at least it’s just that i’m middle aged

The past several months I’ve noticed that I’m doing that thing I always saw old people do—either take their glasses off when reading something or move whatever it is they’re trying to read far away from them.

It’s embarrassing because I realize that I’m now one of those old people (but really it’s “just” that I’m middle aged… right?).

Whoa.

I posted something about this on Facebook along with a celebratory status for my 6th wedding anniversary early in June. Someone was kind enough to private message me that the same thing was happening to him (he’s 47) and he finally gave in and got bifocals. He insists bifocals have come a long way and nobody has to even know that’s what I’m wearing.

Joy.

He also insisted I should really look into it as it was one of best things he’d ever done for himself—get bifocals.

Fun. Sign me up.

Truth is, I don’t really care if people know I’m wearing bifocals; I just want to be able to see things the way I’m used to seeing them. And I need to find the time and money to get myself to an eye doctor.

What’s bothering me more than this vision thing as I’m getting older is the Essential Tremors I think I’m starting to endure.

Earlier this year I noticed Mama’s head was shaking a lot, something my grandmother (Oma) had to deal with for most of my life. At first I thought maybe she was just anxious: Oma, whom she lived with and took care of, was dying. But then I realized it was more than that. Mama has tremors. Same as Oma. Same as Oma’s mother who passed when I was around 7. (I don’t remember much about my great-grandmother, but the image of her sitting in a chair shaking can never be erased.)

Oma’s tremors were quite noticeable. Naïve people like my nephew thought she had Parkinson’s disease. Nope. Hers wasn’t as degenerative. It just was kind of awkward because unless she was sleeping, her hands and head shook a lot, and it got to the point that she could barely sip coffee without it spilling out everywhere. Mama told me that it took Oma over an hour to sign the last birthday card she hand wrote—because of the shaking.

It was especially hard to watch near the end.

The days following Oma’s passing, Mama, my sister and I talked a lot about family. And the tremors came up. I told Mama that there’s medication one can take to stop them and then I told her I’d noticed she was shaking. Mama agreed that she was noticing it more and more too. Then my sister chimed in that she’s currently on the medication I was referring, it lowers blood pressure and controls these tremors which she (my sister) was noticing in herself!

At the time (only a couple months ago), I thought I might escape it—like I escaped the thinning hair (so far). But then, within the past month or so, I’m noticing that I can sort of feel the shaking. Like it’s coming from within. And when I hold a cup of coffee in my left hand (especially), the fucking cup shakes a bit. And if I try to concentrate on holding the cup, it shakes so much that it kind of freaks me the fuck out.

Ugh.

This growing old shit is for the birds.

 

 

challenge118

 

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20 thoughts on “at least it’s just that i’m middle aged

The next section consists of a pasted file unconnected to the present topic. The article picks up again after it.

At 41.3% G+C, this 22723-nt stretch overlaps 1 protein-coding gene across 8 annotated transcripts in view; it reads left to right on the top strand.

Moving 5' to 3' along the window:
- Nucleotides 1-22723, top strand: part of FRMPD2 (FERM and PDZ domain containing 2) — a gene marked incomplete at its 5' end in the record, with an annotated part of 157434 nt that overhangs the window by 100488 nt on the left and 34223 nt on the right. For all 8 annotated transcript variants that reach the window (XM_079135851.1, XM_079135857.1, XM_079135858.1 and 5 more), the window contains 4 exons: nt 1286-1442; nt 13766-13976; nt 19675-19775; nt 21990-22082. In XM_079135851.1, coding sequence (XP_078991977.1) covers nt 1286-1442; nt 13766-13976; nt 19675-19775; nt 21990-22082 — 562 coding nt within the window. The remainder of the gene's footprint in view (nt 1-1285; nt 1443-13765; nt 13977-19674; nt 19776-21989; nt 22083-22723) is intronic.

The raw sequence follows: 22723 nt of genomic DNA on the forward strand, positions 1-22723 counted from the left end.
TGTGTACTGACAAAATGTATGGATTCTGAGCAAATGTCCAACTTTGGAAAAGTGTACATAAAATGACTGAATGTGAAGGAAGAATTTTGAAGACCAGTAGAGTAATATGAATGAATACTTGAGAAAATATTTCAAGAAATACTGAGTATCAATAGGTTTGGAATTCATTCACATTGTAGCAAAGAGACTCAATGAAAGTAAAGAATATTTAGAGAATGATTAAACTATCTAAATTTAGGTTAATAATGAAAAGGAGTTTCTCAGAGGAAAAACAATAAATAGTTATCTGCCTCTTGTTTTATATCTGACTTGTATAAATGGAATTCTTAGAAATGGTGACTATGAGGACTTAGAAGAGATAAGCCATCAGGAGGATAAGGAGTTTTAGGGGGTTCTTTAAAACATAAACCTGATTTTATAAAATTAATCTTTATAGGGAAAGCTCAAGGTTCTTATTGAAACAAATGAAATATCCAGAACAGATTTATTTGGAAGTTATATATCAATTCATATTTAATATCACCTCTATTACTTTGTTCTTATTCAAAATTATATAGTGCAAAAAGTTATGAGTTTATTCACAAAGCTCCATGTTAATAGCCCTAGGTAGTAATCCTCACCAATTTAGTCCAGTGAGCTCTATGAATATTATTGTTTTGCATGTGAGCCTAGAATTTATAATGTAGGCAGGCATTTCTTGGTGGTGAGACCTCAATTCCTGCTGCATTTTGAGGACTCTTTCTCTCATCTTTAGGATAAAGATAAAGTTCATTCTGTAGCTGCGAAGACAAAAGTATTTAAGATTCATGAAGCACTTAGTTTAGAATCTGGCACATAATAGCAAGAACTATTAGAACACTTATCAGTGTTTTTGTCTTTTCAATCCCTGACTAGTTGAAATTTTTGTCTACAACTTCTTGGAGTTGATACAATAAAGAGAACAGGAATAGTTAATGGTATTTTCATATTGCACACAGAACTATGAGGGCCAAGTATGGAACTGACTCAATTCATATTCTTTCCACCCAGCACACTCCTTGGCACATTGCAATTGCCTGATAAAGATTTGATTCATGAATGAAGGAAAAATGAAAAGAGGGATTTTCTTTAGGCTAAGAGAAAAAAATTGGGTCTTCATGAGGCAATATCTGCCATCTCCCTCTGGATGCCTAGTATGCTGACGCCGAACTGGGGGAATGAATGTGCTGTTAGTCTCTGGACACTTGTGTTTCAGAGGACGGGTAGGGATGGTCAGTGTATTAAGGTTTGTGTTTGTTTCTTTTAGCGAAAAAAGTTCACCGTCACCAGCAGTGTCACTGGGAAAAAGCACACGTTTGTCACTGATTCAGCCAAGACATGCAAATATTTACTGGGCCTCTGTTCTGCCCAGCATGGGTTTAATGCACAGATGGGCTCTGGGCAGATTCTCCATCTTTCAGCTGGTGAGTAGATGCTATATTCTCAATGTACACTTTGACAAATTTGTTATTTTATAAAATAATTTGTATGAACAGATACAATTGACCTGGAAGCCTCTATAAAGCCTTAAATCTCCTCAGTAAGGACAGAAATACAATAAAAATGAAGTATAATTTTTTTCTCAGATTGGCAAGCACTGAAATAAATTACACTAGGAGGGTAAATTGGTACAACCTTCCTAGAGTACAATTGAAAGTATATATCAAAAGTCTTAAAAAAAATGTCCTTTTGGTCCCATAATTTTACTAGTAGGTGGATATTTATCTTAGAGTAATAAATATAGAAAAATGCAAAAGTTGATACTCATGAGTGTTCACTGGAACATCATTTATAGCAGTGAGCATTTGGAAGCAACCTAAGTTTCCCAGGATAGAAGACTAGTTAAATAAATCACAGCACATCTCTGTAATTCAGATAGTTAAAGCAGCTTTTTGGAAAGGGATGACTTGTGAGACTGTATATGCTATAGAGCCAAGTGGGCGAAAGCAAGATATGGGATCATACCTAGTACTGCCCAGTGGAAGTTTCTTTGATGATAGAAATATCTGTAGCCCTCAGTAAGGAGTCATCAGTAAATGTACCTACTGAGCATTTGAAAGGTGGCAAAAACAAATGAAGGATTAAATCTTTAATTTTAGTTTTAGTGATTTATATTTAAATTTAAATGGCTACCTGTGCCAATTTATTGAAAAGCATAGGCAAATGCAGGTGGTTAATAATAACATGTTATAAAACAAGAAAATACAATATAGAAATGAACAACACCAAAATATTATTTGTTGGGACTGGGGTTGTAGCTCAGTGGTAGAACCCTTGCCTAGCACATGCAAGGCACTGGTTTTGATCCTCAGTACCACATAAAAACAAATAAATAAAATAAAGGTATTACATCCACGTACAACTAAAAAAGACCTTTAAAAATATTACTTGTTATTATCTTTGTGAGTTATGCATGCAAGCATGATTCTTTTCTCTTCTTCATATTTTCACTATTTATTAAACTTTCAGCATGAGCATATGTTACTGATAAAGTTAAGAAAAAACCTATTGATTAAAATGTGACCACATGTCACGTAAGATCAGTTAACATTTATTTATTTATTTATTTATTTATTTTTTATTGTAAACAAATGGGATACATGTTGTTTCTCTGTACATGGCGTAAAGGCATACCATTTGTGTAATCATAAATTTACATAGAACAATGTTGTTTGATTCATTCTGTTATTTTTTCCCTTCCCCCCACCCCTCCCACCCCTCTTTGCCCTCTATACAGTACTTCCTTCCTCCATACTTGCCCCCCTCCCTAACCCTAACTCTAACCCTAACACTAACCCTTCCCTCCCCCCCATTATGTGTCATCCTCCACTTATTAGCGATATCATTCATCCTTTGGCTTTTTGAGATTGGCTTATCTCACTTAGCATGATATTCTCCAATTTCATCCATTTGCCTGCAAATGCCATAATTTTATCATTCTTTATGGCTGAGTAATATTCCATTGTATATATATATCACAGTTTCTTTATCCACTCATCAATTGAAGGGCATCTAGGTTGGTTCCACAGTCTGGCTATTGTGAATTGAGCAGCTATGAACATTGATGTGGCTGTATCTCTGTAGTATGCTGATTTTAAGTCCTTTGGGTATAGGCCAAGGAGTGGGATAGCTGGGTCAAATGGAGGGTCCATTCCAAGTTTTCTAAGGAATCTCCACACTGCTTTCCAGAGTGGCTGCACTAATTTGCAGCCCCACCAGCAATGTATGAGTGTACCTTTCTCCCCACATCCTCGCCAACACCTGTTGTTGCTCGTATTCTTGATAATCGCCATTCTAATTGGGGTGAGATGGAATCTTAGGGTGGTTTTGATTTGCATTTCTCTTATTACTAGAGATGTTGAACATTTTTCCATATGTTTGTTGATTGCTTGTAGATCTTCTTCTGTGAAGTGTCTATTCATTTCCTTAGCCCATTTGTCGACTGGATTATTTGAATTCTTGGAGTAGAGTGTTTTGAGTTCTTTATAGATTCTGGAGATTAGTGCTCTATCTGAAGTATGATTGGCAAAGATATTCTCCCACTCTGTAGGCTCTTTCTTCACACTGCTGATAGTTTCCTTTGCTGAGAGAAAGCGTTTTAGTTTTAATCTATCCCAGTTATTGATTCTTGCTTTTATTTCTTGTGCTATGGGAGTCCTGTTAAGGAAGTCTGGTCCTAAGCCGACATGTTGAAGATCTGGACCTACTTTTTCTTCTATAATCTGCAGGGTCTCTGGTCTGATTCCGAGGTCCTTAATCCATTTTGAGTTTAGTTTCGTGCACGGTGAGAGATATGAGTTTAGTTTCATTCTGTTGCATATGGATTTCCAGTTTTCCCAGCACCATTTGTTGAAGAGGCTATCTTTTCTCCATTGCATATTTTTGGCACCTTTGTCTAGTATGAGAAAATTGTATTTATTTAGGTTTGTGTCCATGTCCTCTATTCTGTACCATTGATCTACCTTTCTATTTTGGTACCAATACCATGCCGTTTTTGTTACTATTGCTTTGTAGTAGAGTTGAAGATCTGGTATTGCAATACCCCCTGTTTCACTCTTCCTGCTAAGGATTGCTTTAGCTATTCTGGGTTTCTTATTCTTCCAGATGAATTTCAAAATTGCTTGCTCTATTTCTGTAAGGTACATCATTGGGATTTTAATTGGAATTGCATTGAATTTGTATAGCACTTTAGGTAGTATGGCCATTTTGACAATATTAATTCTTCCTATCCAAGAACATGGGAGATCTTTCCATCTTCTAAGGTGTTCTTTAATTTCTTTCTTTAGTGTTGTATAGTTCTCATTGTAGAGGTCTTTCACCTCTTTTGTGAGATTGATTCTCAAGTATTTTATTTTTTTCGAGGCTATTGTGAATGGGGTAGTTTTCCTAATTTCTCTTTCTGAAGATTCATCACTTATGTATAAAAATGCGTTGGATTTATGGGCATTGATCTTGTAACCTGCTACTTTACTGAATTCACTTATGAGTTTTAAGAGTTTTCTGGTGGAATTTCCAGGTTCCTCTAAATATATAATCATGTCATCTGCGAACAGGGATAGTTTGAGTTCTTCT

1. Marcy says:

    Sorry to hear that, but at least you know that it’s not degenerative. I have started to notice aches and pains that I never used to have and text that is newly difficult to read. Ahhh, I guess it’s that time for me too.

  2. Dude, the same thing runs in my family. My grandma shakes, and my dad is just starting to. It REALLY pisses him off. I just hope that I’ll have my husband around to write shit for me and go to the store and buy me straws so I can drink shit when I’m old.

    • a: HIIIIIIIIIIIIIIIIIIIIIII! 🙂
      b: honest to god there’s meds that can be taken to control the shakes. check out the link in my post to Essential Tremors. my sister and mom are both on them and it helps.

  3. I just went to the eye doctor & was told I needed bifocals, so I feel your pain!!! I couldn’t bring myself to get them, but I think I’m going to have to break down. Growing old totally sucks.

  4. Those tremors sound unsettling. I think it’s also difficult to watch something happen to others and know that it’s in your future as well. I’m glad the medication provides some relief. As for the bifocals, I started wearing glasses in the 4th grade. I need glasses to find my glasses.

    • i started wearing glasses in 4th grade too. and i need glasses to find my glasses too!! it’s horrendous. are you in bifocals too? i just now need to get made over into a whore at the mall and we can be twinsies!! 😀

  5. O, I’m writing from a hospital bed. I came in for an outpatient procedure. Despite the challenges, I welcome and love my middle years. At this stage, I know me, comfortable in my skin,I do as damn well please.
    l wear bifocals. Glad I have them. Thanks for coming by. I can see I’ll be a regular here.

    • “Despite the challenges, I welcome and love my middle years. At this stage, I know me, comfortable in my skin,I do as damn well please.” <absofrigginlutely! cheers.

  6. I tend to think of it this way—even the Mona Lisa’s falling apart, right? Now that I’m 35, I’m really starting to think of age as a completely relativistic thing. I’d go bat crap otherwise.

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